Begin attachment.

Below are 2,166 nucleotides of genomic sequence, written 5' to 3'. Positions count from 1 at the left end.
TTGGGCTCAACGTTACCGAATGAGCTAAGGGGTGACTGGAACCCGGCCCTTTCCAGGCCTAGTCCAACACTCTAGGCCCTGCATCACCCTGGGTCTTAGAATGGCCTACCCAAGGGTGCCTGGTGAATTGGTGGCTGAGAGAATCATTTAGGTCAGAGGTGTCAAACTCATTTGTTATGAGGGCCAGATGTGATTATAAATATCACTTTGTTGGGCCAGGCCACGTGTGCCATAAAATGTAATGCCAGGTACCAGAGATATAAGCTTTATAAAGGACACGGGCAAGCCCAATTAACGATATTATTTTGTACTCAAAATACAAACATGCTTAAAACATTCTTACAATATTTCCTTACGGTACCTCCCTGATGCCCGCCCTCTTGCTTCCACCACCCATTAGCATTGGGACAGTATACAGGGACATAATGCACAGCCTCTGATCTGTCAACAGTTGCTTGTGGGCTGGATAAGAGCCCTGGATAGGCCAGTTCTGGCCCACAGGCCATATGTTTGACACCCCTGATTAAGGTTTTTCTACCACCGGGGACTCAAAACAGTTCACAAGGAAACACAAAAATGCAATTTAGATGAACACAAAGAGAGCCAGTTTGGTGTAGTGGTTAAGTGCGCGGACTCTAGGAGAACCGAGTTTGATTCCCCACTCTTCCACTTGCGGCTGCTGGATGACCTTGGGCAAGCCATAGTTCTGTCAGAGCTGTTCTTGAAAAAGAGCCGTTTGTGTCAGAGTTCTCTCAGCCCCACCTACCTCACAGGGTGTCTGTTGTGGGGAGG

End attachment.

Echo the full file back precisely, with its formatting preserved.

Below are 2,166 nucleotides of genomic sequence, written 5' to 3'. Positions count from 1 at the left end.
TTGGGCTCAACGTTACCGAATGAGCTAAGGGGTGACTGGAACCCGGCCCTTTCCAGGCCTAGTCCAACACTCTAGGCCCTGCATCACCCTGGGTCTTAGAATGGCCTACCCAAGGGTGCCTGGTGAATTGGTGGCTGAGAGAATCATTTAGGTCAGAGGTGTCAAACTCATTTGTTATGAGGGCCAGATGTGATTATAAATATCACTTTGTTGGGCCAGGCCACGTGTGCCATAAAATGTAATGCCAGGTACCAGAGATATAAGCTTTATAAAGGACACGGGCAAGCCCAATTAACGATATTATTTTGTACTCAAAATACAAACATGCTTAAAACATTCTTACAATATTTCCTTACGGTACCTCCCTGATGCCCGCCCTCTTGCTTCCACCACCCATTAGCATTGGGACAGTATACAGGGACATAATGCACAGCCTCTGATCTGTCAACAGTTGCTTGTGGGCTGGATAAGAGCCCTGGATAGGCCAGTTCTGGCCCACAGGCCATATGTTTGACACCCCTGATTAAGGTTTTTCTACCACCGGGGACTCAAAACAGTTCACAAGGAAACACAAAAATGCAATTTAGATGAACACAAAGAGAGCCAGTTTGGTGTAGTGGTTAAGTGCGCGGACTCTAGGAGAACCGAGTTTGATTCCCCACTCTTCCACTTGCGGCTGCTGGATGACCTTGGGCAAGCCATAGTTCTGTCAGAGCTGTTCTTGAAAAAGAGCCGTTTGTGTCAGAGTTCTCTCAGCCCCACCTACCTCACAGGGTGTCTGTTGTGGGGAGG